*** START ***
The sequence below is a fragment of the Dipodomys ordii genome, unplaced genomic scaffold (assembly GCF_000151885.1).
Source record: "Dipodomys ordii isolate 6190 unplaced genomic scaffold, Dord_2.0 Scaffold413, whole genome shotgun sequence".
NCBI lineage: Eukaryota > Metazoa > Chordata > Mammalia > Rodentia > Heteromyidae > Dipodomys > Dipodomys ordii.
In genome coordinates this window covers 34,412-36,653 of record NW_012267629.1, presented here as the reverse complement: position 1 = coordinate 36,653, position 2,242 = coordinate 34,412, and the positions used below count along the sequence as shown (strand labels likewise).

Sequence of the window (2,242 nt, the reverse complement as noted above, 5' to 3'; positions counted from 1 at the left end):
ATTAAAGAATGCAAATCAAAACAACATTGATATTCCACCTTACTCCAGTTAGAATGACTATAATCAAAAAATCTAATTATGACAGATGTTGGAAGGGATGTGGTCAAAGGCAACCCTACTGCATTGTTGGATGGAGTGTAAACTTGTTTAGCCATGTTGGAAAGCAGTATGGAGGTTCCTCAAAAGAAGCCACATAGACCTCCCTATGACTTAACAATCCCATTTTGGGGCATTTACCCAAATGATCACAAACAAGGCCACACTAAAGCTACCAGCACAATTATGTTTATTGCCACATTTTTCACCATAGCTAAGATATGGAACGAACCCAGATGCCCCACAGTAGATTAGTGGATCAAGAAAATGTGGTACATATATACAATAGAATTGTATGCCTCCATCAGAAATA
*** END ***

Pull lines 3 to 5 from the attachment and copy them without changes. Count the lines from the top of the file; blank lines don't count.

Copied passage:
NCBI lineage: Eukaryota > Metazoa > Chordata > Mammalia > Rodentia > Heteromyidae > Dipodomys > Dipodomys ordii.
In genome coordinates this window covers 34,412-36,653 of record NW_012267629.1, presented here as the reverse complement: position 1 = coordinate 36,653, position 2,242 = coordinate 34,412, and the positions used below count along the sequence as shown (strand labels likewise).

Sequence of the window (2,242 nt, the reverse complement as noted above, 5' to 3'; positions counted from 1 at the left end):